Amnesty International Report 1997 - Morocco
|Publication Date||1 January 1997|
|Cite as||Amnesty International, Amnesty International Report 1997 - Morocco, 1 January 1997, available at: http://www.refworld.org/docid/3ae6a9fe78.html [accessed 18 December 2013]|
|Disclaimer||This is not a UNHCR publication. UNHCR is not responsible for, nor does it necessarily endorse, its content. Any views expressed are solely those of the author or publisher and do not necessarily reflect those of UNHCR, the United Nations or its Member States.|
MOROCCO AND WESTERN SAHARA
Over 50 political prisoners and prisoners of conscience continued to serve long sentences imposed after unfair trials in previous years. Fifteen political opposition activists were detained for several hours for the non-violent expression of their beliefs. Six Sahrawi prisoners of conscience serving long prison terms were pardoned and released. Torture and ill-treatment continued, particularly of individuals charged with smuggling and drug-trafficking offences. At least eight people died in custody. Hundreds of Sahrawis and Moroccans who "disappeared" in previous years remained unaccounted for. A former prisoner of conscience forcibly exiled in 1991 remained unable to return to Morocco. At least 40 prisoners were reported to remain on death row. No executions were carried out.
In September, a referendum approved constitutional reforms proposing the division of the single-chamber Chambre des représentants (Chamber of Representatives) into two chambers by creating a new upper house, the Chambre des conseillers (Chamber of Counsellors). King Hassan II retained the right to dissolve both chambers.
The UN-sponsored referendum on the future of Western Sahara, originally scheduled for 1992, but postponed several times, was again postponed this time indefinitely. In May, the UN Security Council voted to suspend voter registration in the territory until both parties could resolve a dispute over voter identification procedures. UN observers remained in place but its contingent of civilian police (CIVPOL) was reduced from 91 to nine officers.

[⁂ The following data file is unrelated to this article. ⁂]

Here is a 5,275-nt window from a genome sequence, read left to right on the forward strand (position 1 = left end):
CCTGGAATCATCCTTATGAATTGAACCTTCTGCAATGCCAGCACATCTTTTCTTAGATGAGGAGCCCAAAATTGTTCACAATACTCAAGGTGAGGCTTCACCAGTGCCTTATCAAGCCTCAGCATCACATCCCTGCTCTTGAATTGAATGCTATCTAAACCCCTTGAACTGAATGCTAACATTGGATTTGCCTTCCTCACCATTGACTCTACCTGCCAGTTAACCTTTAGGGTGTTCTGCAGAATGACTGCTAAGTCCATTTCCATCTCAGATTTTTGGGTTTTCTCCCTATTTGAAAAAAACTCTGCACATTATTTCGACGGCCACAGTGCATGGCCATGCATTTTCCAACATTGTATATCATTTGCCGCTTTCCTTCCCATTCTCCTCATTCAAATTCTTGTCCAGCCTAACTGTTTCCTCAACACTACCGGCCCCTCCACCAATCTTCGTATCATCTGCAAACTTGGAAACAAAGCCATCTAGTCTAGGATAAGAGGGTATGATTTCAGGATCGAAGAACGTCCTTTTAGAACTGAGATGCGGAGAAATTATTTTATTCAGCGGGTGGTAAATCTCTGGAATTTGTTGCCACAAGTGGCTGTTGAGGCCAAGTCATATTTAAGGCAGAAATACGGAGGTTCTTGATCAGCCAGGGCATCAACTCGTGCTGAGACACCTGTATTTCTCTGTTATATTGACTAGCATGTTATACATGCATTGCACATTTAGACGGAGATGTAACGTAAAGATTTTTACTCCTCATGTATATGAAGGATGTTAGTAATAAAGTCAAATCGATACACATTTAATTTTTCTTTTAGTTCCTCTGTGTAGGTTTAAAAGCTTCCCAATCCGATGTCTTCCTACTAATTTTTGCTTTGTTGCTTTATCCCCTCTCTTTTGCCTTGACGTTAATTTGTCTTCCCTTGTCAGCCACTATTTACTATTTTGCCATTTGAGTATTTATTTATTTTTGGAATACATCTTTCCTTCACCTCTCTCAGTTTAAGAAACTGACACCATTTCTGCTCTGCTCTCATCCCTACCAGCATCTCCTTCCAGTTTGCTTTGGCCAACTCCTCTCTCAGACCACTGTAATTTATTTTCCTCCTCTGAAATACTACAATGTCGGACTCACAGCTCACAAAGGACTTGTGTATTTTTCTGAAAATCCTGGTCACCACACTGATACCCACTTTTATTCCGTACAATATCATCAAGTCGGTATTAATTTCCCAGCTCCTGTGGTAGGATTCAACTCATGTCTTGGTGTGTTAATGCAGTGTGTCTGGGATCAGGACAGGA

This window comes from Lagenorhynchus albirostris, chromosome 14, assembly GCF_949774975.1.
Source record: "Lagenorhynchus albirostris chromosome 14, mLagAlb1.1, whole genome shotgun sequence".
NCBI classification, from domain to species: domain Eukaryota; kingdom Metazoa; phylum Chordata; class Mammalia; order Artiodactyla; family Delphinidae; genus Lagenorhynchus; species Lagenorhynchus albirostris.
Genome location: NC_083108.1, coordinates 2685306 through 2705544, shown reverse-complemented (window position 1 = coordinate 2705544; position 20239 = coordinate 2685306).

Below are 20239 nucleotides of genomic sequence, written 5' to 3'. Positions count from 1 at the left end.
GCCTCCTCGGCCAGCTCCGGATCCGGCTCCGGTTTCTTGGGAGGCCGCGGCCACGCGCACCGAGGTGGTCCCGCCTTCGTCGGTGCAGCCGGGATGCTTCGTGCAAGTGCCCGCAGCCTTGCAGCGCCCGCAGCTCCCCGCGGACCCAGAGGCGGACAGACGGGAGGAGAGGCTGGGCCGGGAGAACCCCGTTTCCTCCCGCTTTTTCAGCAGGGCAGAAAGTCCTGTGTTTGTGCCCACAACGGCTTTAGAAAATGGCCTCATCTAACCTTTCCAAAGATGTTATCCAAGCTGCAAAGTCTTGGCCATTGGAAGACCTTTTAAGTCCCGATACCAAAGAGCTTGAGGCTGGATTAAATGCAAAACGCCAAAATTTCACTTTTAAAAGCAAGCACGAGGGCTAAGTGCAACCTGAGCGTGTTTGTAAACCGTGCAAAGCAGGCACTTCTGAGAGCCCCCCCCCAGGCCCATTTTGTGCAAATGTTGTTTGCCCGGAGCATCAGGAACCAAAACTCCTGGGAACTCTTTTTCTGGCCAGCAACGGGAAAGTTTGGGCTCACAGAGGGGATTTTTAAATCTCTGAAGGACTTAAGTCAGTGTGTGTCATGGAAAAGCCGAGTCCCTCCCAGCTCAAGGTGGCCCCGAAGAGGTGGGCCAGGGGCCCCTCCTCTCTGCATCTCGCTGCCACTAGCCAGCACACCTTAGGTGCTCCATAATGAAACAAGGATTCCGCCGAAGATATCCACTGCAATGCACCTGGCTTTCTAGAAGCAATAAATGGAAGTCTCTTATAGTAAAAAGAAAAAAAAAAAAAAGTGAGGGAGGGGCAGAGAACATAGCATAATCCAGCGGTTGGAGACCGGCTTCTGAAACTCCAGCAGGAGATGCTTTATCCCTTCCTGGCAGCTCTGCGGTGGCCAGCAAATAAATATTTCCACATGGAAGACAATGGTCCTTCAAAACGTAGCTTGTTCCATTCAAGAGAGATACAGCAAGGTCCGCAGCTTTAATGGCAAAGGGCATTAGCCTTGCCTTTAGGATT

More than 50 political prisoners and prisoners of conscience, imprisoned after unfair trials in previous years, continued to be detained. They included Abdelkader Cheddoudi, sentenced in July 1995 to three years' imprisonment on charges of insulting the King (see Amnesty International Report 1996), whose sentence was reduced on appeal in July to 18 months. He was released in December on expiry of his sentence. Ahmed Haou, Abdelkader Sfiri, Mustapha Marjaoui and Youssef Cherkaoui-Rbati, arrested in 1983 with other supporters and sympathizers of unauthorized Islamist groups and accused of putting up anti-monarchist posters, distributing leaflets and participating in demonstrations, continued to serve life sentences (see Amnesty International Reports 1995 and 1996).
Non-violent protests against the referendum on constitutional reforms resulted in the short-term detention of a number of opposition party members. In September, five members of the opposition Parti d'avant-garde socialiste et démocratique, Socialist and Democratic Avant-garde Party, were arrested in Mohammedia for distributing leaflets calling for a boycott of the referendum. Two days later, 10 alleged members of the opposition Organisation d'action démocratique populaire, Organization of Popular Democratic Action, were arrested in Rabat, the capital, and Oujda for campaigning for a boycott of the referendum. All were released the same day.